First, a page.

Little Bits of History

Really, Really Dead

Posted in History by patriciahysell on January 30, 2014
Oliver Cromwell

Oliver Cromwell

January 30, 1661: Oliver Cromwell is executed – two years after his death. Cromwell was born in 1599 into the middle gentry. He lived a relatively obscure life up until the 1630s when he became in independent Puritan. He became an intensely religious man as well as a military and political leader, believing that God was guiding him to victory. He joined the English Civil War on the side of the Roundheads or Parliamentarians. He was one of the signatories for King Charles I’s death warrant and became the Lord Protector of the Commonwealth of England, Scotland, and Ireland on Christmas day in 1653 after dismissing Parliament earlier in the year.

His rule was short lived but during that time he fashioned an aggressive and effective foreign policy. His allies at home were able to help him both domestically and overseas. When he died in 1658 he was buried in Westminster Abbey next to his daughter. He had become ill in the fall with what today is considered to be a relapse of malaria which brought on a kidney or urinary tract infection. His doctors did what they could but were unable to help the suffering man. He died on September 3 from what was probably septicemia (blood infection) secondary to the urinary infection. His son took over the rule of the land but was not as effective as his father. He resigned in May 1659.

Eventually Charles II was invited back from exile to become King and restore the monarchy in 1660. On this day, which is also the twelfth anniversary of Charles I’s execution, Cromwell’s body was exhumed and ritually executed in turn. Posthumous executions have been used many times over history to really get the message out that the dead person is not well liked. This was the third time in this century that the British Empire was upset enough to kill a dead person. Cromwell was hanged in chains at Tyburn, then thrown into a pit after being beheaded. His head was placed on a pole outside Westminster Hall and remained there until 1685.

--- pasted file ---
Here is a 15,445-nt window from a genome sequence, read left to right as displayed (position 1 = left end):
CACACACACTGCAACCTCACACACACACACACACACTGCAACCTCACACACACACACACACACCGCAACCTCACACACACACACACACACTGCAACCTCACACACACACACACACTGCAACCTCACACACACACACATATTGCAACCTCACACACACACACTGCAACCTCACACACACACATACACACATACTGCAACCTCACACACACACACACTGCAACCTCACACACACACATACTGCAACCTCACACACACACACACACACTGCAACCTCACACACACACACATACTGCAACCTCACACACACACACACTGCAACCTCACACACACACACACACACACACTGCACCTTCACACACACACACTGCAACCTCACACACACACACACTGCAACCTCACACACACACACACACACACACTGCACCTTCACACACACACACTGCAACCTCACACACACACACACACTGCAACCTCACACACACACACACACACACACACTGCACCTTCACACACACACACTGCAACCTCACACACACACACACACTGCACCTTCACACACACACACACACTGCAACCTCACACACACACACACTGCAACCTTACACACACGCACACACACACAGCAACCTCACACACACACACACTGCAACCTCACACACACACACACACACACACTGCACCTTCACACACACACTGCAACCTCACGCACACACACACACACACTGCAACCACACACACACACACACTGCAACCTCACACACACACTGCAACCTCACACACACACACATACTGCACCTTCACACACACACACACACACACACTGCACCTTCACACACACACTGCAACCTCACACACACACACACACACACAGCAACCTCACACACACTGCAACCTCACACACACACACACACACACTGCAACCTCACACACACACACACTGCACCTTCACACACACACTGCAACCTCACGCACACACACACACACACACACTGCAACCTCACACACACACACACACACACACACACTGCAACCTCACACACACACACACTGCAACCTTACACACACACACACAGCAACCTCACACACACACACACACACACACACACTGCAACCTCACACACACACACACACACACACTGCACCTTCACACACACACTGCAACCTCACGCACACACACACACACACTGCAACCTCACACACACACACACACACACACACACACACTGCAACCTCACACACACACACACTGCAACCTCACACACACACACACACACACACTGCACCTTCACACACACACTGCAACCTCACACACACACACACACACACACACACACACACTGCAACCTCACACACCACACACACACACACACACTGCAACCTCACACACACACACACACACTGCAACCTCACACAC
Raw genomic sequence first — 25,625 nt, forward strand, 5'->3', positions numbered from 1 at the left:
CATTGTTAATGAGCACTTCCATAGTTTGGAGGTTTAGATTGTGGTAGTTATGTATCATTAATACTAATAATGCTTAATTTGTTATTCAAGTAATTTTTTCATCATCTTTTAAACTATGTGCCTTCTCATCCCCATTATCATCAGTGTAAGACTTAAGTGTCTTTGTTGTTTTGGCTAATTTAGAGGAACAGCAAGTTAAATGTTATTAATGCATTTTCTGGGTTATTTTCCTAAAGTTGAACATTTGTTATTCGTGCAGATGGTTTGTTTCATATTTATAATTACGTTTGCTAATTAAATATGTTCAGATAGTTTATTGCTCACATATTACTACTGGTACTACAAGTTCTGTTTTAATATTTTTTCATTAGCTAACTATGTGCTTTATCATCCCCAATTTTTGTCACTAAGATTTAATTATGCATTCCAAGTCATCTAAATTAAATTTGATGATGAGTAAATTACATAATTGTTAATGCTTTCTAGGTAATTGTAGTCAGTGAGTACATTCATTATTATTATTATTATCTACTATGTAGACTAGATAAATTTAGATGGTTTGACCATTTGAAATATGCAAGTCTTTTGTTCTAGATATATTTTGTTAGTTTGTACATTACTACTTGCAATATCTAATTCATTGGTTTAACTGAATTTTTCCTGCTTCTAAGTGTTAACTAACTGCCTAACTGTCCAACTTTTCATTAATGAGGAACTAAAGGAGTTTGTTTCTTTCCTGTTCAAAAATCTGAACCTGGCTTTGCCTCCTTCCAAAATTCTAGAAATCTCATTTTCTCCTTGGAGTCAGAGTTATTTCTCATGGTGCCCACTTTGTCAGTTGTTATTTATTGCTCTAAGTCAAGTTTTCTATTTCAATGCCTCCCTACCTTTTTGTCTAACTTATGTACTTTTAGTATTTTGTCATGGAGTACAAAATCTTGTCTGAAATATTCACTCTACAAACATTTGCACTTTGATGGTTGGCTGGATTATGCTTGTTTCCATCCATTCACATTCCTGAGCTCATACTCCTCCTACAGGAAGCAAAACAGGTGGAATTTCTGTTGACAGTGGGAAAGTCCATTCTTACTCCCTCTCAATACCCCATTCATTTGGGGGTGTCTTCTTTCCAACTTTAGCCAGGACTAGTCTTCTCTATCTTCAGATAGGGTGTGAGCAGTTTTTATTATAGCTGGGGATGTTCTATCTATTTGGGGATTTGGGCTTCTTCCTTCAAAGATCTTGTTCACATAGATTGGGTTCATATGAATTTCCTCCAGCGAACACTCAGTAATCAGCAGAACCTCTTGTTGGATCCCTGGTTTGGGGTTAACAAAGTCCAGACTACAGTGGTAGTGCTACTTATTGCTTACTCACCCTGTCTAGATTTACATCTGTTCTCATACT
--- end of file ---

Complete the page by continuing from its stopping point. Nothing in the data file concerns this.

There is controversy over whether or not the disinterred corpse was really Cromwell or not.  It is assumed that the body of the despised regicide practitioner would have been moved between his death and this day to protect it from desecration by Royalists. However, if it was not Cromwell, no one today knows where that body lies. Cromwell’s head was moved about several times until it was eventually buried on the grounds of Sidney Sussex College, Cambridge in 1960. The Cromwell vault was used to bury the illegitimate descendants of Charles II. Today, in Westminster Abbey there is stone where Cromwell was first buried which says, “THE BURIAL PLACE OF OLIVER CROMWELL 1658-1661”.

Not only strike while the iron is hot, but make it hot by striking.

Do not trust the cheering, for those persons would shout as much if you or I were going to be hanged.

The State, in choosing men to serve it, takes no notice of their opinions. If they be willing faithfully to serve it, that satisfies.

I would have been glad to have lived under my wood side, and to have kept a flock of sheep, rather than to have undertaken this government. – all from Oliver Cromwell

Also on this day: “Look that up in your Funk and Wagnall’s” – In 1922, Dick Martin was born.
King Richard III – In 1835, an attempt was made to assassinate President Jackson.
Assassination attempt – In 1835, the first US Presidential assassination attempt takes place.